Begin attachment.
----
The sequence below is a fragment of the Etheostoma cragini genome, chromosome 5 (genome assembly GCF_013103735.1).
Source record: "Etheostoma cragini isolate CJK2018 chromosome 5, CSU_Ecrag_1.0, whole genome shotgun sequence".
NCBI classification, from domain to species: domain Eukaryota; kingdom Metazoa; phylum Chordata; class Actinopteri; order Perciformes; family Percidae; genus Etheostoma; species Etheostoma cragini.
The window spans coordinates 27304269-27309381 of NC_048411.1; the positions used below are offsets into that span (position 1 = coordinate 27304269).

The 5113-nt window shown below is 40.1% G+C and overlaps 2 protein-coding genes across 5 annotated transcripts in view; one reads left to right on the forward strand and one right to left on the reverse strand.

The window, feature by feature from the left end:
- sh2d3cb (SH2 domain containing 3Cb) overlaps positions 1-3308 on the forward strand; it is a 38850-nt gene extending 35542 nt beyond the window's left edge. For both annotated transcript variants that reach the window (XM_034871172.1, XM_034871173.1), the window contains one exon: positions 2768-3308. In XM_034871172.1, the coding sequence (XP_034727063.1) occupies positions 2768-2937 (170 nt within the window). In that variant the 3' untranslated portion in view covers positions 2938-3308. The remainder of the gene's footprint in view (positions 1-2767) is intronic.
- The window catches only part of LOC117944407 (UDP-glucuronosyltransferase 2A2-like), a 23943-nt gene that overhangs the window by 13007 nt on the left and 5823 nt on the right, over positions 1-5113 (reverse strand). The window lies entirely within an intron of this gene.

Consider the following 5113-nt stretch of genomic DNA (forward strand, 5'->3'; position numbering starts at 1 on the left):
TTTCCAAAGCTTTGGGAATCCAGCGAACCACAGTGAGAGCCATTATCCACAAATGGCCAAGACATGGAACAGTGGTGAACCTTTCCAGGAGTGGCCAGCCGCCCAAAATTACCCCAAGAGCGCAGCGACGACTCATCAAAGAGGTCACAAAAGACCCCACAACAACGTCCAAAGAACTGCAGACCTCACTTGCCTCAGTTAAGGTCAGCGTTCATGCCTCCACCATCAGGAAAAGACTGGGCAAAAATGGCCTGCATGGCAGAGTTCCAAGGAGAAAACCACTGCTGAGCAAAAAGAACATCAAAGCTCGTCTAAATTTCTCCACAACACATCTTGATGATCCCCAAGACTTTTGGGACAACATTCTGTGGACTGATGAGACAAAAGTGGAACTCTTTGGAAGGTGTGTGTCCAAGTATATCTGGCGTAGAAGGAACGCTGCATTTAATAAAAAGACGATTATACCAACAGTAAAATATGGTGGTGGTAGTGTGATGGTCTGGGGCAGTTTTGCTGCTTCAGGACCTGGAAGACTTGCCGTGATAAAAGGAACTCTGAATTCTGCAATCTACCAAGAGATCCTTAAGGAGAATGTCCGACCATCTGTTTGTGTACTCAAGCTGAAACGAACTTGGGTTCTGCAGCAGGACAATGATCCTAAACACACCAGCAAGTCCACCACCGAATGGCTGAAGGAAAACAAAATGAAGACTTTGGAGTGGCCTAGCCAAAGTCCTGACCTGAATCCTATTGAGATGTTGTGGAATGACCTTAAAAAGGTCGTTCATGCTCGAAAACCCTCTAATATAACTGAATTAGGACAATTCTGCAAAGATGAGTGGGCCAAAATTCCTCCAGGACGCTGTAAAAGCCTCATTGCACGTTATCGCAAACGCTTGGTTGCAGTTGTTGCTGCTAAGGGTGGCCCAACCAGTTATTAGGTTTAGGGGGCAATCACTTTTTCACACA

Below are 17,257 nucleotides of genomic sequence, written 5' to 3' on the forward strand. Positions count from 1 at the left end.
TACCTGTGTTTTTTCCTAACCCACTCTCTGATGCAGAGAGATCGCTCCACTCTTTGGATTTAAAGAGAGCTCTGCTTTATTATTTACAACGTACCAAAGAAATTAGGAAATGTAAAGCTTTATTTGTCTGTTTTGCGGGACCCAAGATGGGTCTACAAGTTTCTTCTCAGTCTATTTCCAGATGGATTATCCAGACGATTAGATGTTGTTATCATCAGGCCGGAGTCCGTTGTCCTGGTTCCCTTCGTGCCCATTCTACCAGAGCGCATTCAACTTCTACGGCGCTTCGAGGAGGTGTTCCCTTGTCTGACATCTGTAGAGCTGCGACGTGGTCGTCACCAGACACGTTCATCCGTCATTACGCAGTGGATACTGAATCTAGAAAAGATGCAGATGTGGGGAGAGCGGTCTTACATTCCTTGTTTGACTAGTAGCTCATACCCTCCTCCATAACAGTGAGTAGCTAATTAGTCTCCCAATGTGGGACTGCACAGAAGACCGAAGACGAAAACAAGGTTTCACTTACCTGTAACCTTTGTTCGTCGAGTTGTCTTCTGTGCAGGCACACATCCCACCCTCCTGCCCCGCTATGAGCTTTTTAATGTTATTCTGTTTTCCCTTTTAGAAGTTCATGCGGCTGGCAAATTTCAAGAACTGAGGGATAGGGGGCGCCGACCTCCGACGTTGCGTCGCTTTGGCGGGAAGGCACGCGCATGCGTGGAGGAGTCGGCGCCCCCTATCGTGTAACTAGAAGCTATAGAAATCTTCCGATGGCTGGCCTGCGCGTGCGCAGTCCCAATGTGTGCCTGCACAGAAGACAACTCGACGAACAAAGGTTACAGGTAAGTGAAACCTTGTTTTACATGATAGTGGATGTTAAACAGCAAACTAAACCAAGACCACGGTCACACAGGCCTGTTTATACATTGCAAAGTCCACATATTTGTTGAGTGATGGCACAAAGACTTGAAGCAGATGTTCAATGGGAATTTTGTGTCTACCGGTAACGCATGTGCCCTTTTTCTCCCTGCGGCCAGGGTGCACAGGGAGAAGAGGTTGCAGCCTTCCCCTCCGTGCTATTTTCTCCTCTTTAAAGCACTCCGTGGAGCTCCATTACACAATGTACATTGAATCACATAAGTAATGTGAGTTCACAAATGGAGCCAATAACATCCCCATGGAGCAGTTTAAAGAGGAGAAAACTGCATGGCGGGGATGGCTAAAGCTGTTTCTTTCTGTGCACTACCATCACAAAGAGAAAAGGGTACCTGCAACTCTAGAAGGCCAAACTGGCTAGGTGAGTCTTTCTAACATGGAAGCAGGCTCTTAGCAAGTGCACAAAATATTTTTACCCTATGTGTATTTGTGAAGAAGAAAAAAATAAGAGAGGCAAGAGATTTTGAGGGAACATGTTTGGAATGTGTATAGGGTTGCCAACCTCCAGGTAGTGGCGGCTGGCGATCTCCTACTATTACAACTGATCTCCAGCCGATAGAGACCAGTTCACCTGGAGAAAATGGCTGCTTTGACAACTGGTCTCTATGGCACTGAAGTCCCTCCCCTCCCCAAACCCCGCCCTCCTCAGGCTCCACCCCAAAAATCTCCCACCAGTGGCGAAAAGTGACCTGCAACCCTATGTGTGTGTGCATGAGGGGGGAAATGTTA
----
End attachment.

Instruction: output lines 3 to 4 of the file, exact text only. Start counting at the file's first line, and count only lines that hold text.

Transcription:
NCBI classification, from domain to species: domain Eukaryota; kingdom Metazoa; phylum Chordata; class Actinopteri; order Perciformes; family Percidae; genus Etheostoma; species Etheostoma cragini.
The window spans coordinates 27304269-27309381 of NC_048411.1; the positions used below are offsets into that span (position 1 = coordinate 27304269).